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Central Europe: The most important news from 16 to 22 August



  • On Thursday 19 August, the Prime Minister of the Republic of Slovenia, Janez Janša, held a telephone conversation with the President of the European Council, Charles Michel. They discussed recent developments and the situation in Afghanistan, the future activities of the EU Council in the face of the changing geopolitical situation, the future of Europe and the Bled Strategic Forum, as well as the agenda of the upcoming EU-Western Balkans Summit.
  • On Friday, August 20, the government amended the ordinance on the implementation of screening programs for the early detection of new coronavirus infections and redefined for which activities the cost of rapid antigen testing will continue to be covered by the state budget, Health Minister Janez Poklukar said today. Until further notice, the tests will be carried out once a week.
  • On Friday evening, August 20, left-wing demonstrators met with Prime Minister Janez Janša and Interior Minister Ales Hoys at the Kredarica Hut at the foot of Slovenia’s highest mountain, Triglav, and verbally attacked them. Janša and Hojs visited Triglav with a Hungarian delegation, and the demonstrators ideologically soiled the summit of Slovenia’s highest mountain with a 70th symbolic anti-war protest. During the incident at the mountain hut, the minister and prime minister remained calm while listening to the insults and accusations of the left.
  • On Sunday, August 22, Prime Minister Janez Janša stressed on his Twitter account that “the EU will not open European ‘humanitarian’ or migration corridors to Afghanistan. We will not allow the strategic mistake of 2015 to be repeated,” adding that only those who helped us during the NATO operation and the EU members who protect our external border will be helped.


  • According to a poll published on Monday 16 August by the Republikon Institute, Fidesz-KDNP would receive 35% of the vote in next Sunday’s parliamentary elections, ahead of the Democratic Coalition (DK) of former Socialist Prime Minister Ferenc Gyurcsány and his wife Klára Dobrev with 12%, Jobbik (far-right, pro-EU populists) with 11%, Momentum with 6% and the Socialist Party with 6% – a total of 35% for the so-called László Toroczkai’s nationalist movement Mi Hazánk would receive only 1% of the vote. However, 26% of respondents are still undecided, even though the elections will not take place until April 2022.
  • Hungary’s GDP literally skyrocketed in the second quarter of 2021, increasing by 17.9% compared to the same period in 2020. This sharp increase (the highest ever) follows the equally sharp decline (5.5%) last year. This announcement is good news for Hungarian families, as Hungarian Prime Minister Viktor Orbán announced in early June that families will receive a tax refund of up to Ft 800,000 (about €2,300) per person if growth is above 5.5% throughout 2021. This could affect one and a half million taxpayers. In addition, in the event of strong growth, premiums for pensioners are also provided. After all, according to the current forecasts, the Hungarian economy is likely to grow quite strongly in the third quarter as well.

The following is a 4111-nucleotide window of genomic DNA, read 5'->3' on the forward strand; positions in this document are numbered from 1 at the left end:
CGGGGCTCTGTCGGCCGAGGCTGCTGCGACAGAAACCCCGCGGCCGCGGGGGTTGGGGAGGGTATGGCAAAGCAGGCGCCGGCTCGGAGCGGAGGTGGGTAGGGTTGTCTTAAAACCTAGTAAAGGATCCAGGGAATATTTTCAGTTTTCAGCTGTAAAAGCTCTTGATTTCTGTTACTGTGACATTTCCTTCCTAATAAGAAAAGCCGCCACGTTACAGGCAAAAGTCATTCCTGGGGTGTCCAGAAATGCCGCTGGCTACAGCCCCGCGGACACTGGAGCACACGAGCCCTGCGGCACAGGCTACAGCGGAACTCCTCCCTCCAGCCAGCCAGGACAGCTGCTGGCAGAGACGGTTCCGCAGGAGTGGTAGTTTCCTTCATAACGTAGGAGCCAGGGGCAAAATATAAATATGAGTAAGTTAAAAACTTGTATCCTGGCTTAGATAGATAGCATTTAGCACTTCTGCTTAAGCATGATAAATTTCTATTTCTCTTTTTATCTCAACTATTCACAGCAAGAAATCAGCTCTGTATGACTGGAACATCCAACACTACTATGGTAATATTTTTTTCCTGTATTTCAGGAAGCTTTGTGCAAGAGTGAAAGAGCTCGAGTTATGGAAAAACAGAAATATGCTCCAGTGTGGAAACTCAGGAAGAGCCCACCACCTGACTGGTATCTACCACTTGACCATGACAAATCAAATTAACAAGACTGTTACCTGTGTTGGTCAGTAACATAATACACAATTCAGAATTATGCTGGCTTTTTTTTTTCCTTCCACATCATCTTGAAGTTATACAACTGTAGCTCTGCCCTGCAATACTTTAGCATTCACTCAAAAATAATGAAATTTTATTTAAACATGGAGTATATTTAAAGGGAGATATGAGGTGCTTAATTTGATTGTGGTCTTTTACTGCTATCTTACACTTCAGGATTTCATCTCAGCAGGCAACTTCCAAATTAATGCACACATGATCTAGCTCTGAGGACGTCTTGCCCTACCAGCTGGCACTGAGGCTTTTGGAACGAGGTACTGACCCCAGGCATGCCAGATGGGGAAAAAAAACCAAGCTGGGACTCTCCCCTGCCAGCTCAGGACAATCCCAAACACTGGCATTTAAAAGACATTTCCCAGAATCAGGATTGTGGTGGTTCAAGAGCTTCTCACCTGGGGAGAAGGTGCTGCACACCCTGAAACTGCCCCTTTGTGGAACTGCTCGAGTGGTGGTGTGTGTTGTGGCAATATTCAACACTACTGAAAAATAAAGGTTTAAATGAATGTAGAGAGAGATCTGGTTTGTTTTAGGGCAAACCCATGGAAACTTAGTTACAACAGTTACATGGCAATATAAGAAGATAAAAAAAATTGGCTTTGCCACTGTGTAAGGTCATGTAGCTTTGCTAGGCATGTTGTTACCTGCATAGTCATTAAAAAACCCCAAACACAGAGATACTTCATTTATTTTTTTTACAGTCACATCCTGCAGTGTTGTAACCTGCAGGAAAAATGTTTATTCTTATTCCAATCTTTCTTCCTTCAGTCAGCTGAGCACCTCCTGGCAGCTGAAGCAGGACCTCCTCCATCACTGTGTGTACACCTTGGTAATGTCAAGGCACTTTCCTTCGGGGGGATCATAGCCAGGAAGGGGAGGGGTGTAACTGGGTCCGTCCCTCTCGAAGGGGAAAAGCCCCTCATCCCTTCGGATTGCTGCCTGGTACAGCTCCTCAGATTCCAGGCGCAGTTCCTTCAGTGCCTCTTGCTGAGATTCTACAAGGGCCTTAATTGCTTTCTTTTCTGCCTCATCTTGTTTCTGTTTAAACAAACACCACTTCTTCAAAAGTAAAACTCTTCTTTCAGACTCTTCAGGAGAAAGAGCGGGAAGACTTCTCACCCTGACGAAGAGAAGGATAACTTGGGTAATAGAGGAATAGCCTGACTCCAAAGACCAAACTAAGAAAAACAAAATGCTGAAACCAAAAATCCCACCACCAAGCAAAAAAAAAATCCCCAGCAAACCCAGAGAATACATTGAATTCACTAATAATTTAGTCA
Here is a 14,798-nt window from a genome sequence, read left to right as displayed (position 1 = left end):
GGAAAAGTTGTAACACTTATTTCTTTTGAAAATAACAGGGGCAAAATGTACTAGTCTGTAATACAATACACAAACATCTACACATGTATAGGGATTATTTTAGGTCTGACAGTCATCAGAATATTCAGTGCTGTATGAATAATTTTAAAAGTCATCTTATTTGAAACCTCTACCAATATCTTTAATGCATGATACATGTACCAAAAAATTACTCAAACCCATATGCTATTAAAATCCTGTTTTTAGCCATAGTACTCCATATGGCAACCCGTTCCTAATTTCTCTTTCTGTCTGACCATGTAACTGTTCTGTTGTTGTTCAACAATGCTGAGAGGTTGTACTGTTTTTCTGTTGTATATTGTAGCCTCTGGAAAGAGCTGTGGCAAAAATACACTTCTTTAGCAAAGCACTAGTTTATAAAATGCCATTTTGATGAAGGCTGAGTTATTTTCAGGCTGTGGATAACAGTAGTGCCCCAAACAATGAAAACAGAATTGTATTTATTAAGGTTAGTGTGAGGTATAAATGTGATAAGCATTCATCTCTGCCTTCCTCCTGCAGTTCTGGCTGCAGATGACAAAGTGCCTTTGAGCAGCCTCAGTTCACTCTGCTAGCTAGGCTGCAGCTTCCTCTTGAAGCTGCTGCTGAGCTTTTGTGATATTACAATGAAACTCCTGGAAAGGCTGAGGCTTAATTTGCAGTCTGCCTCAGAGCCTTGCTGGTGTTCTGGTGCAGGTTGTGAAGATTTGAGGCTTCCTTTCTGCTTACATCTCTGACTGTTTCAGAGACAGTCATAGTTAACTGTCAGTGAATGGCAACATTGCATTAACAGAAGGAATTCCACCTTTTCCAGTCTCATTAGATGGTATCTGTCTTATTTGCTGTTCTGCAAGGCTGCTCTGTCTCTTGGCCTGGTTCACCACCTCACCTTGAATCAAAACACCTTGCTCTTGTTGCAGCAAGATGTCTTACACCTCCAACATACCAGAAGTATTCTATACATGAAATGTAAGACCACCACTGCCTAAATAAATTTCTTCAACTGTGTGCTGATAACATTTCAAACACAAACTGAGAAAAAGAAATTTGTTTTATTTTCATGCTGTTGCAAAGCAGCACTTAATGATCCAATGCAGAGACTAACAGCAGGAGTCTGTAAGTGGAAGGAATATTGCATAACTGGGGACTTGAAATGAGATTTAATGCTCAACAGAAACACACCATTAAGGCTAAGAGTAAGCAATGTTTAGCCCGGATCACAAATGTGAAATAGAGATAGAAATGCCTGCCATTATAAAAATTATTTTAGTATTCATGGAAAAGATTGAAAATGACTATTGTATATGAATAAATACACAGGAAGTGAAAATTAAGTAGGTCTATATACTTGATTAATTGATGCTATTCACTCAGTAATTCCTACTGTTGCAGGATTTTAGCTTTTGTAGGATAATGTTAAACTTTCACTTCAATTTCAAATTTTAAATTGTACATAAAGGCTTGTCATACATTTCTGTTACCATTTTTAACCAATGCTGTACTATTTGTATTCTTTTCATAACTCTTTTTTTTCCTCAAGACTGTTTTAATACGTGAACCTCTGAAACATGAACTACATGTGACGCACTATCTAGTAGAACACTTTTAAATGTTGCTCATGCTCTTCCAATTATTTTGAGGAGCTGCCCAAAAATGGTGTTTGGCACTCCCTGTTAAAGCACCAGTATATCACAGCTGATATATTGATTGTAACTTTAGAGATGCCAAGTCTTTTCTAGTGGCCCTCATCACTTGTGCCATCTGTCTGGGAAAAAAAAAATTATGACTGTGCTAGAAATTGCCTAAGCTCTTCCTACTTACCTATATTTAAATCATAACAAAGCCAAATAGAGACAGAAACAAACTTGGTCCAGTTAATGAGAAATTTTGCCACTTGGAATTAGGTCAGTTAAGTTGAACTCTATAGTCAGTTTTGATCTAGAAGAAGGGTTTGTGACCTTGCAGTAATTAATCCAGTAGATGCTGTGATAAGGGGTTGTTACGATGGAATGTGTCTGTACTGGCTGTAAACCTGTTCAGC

• Hungary’s public debt fell from 81% to 77.6% of GDP between 31 March and 30 June 2021.
  • In an analysis published on August 15 in the conservative daily Magyar Nemzet, political scientist Tamás Fricz broke the Huxit taboo and outlined the objective reasons that might lead the Hungarian authorities to consider such an option, which was previously considered unthinkable.
  • According to Eurostat statistics published on Wednesday 18Th August the construction sector grew by 2.8% between July 2020 and July 2021 and by 3.5% across the European Union. This growth is particularly strong in Hungary (+27.7%), Romania (+10.2%) and Austria (+10%), while three EU countries recorded a decline over the same period: Spain (-10.6%), Germany (-1.6%) and Belgium (-0.6%).
  • Throughout the weekend, Hungary celebrates its most important holiday, St. Stephen’s Day, to commemorate the founding of the country in 1000 by the first Hungarian king, Saint Stephen I (Szent István). On Friday, August 20, more than 700,000 people watched an extraordinary 36-minute fireworks display on the banks of the Danube between the Margaret and Petőfi Bridges in Budapest. 40,000 rockets were fired from 300 different launch points, accompanied by background music composed especially for the event and played by a 150-piece orchestra, while a speaker told the story of Hungary in six chapters, all opened and completed with drones.


  • Australian Prime Minister Scott Morrison announced in Canberra on August 15 that his country had just purchased one million BioNTech/Pfizer vaccines from Poland to be used to vaccinate Australians between the ages of 20 and 39, particularly in Sydney.
  • According to the Polish Statistical Office (CIS), Polish GDP grew by 10.9% in the second quarter of 2021, after a slight decline (0.9%) in the first quarter. This high percentage increase must be seen against the background that Polish GDP fell sharply in the second half of 2020 as a result of the so-called “first wave” of covidian measures (8.3%). The GDP of the second quarter of 2021 is thus 1.7% higher than in the second quarter of 2019.
  • Following the fall of Kabul on August 15 and the Taliban’s de facto seizure of power in Afghanistan, Polish Prime Minister Mateusz Morawiecki announced on his Twitter account that Poland would “issue humanitarian visas for 45 people working with the Polish delegation […] have worked in Kabul, as well as for their family members”.
  • Poland, which, like Lithuania and Latvia, is facing an influx of Middle Eastern migrants from Belarus (eight times more than last year!), decided on August 13 to reinforce its border guards at the Belarusian border. “The situation on the border with Belarus is under control. I thank all those who work for the security of our borders, for their professional work. The Polish state is prepared for any possible development of the situation,” Polish Interior Minister Mariusz Kamiński said on the subject.